There was a time in my life where I would have rather been caught watching porn than tell people I’m a paranormal investigator. And that’s because it was difficult to suppress the secondhand shame I’d feel from seeing a lot of the methods highlighted in popular programs, almost all of which are plagued with false positives. Let me explain.
I’ve been studying and investigating the paranormal days before my 18th birthday — more than half of my life. I’ve been fortunate enough to be featured on what is considered the gold standard of para-investigative TV shows: A&E’s Ghost Hunters. I’ve also been able to launch my own series, Haunted Discoveries, which I made with co-star and founder of the American Paranormal Research Association, Brandon Alvis.
Through that work, I’ve attended events and investigations at locations many investigators wait years to cross off their bucket list. But I’ve also seen how people intentionally fake evidence of the paranormal — and how they utilize devices that are, to put it bluntly, not worth the plastic they’re 3D-printed with.
More than 50 percent of Americans believe ghosts are real, and a belief in some kind of life after death is a globally recognized phenomenon that is cross-cultural and dates back thousands and thousands of years. There are many people in this industry who, like half of all Americans, believe seriously in paranormal investigation. It’s not all charlatans trying to make a quick buck off people’s grief.
But there are some serious problems — beginning with the technology problem.
If you’ve watched a so-called “ghost-hunting” show, you’ve probably seen an investigator lay down a cylindrical device adorned with blinking lights, a small speaker and an antenna known as a REM pod. If you hover your hand near one, or touch the antenna directly, the device will beep loudly and lights on the pod will shine, indicating where the source of movement originated. Presumably, if there’s a ghost living out its afterlife, strolling through the halls, and it just so happens to brush past one of these pods, it’ll go off. Or, if you ask a ghost you suspect is with you in the room to touch it, and the REM Pod sounds off, boom, you’ve got yourself spirit communication.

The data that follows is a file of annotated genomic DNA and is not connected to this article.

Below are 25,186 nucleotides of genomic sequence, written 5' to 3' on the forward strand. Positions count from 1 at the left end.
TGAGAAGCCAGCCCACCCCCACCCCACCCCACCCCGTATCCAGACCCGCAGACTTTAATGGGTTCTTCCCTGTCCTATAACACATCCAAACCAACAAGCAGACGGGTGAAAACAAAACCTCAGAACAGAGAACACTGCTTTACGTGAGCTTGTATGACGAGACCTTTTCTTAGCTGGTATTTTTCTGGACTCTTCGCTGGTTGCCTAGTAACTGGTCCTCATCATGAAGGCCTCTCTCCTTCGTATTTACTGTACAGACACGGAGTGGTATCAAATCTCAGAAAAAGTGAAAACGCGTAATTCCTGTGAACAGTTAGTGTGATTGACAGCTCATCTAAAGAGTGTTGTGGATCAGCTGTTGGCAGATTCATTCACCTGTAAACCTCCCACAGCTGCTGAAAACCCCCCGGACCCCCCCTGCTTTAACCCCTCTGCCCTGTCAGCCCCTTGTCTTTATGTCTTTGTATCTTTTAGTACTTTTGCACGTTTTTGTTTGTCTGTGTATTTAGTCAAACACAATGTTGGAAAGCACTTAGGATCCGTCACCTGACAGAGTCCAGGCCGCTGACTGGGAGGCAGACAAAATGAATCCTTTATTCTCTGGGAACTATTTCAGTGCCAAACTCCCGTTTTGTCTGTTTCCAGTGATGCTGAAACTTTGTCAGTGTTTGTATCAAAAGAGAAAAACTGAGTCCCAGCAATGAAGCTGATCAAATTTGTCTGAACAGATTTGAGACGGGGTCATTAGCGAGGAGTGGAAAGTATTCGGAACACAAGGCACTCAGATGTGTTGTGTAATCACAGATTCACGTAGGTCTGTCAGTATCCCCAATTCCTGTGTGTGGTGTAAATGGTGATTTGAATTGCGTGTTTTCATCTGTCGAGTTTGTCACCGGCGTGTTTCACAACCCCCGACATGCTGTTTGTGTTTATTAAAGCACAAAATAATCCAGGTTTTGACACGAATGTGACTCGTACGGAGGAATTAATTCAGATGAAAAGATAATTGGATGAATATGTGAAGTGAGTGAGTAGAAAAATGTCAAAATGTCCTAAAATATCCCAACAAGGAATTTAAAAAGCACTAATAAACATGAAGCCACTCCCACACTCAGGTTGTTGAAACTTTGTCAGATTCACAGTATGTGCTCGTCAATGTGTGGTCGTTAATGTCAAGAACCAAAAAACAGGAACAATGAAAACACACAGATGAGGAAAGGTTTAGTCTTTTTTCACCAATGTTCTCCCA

In such shows, Investigators will set these down and invite entities to come and interact with the REM pod as a means of beyond-the-grave communication. Prior to this, viewers watching a show will learn about the lurid claims surrounding a location: a young woman who was murdered, for instance, or a grizzled man with a mean streak who’s been known to terrorize visitors by appearing when they least expect it so they fall down the stairs to their doom.
An investigator will stand a few feet away from the REM pod, allow the tension of silence to fill the room. They will look at the device intently and ask, focused, with intensity: “Is there anyone here with us right now?”
The REM pod beeps. Holy s**t!
“Are we speaking to a woman right now?” Silence.
“Are we speaking to a man?” There’s a pause, then BEEP. Double holy s**t!
The question-and-answer format seems to confirm that there is indeed someone communicating with the REM pod who isn’t physically in the room. There’s a slight problem, however — and it’s that REM pods are utterly useless for TV purposes.
These devices are ridiculously sensitive to various radio frequencies and cellular communication. Electronics have been known to set them off as well. So when you have a production crew — camera ops, sound engineers, bored production assistants tired of listening to people speaking to nothing in the dark on their cellphones, and paranormal investigators equipped with lavalier microphones — it’s impossible to trust any type of REM pod interaction as evidence of paranormal activity.
In fact, REM pods can even be triggered at will — and from quite a far distance away, depending on the model — by a simple key-press of a walkie. I’ve been to events and investigations where some people, presumably because they get a kick out of scaring folks, intentionally fake REM pod interactions by keying walkies to make it seem like there’s “something strange in your neighborhood.”
There is something strange, but it isn’t a ghost — it’s you wasting your life when you could be implementing sound methodology to document evidence of the paranormal. (Yes, it is that deep — to me, anyway.)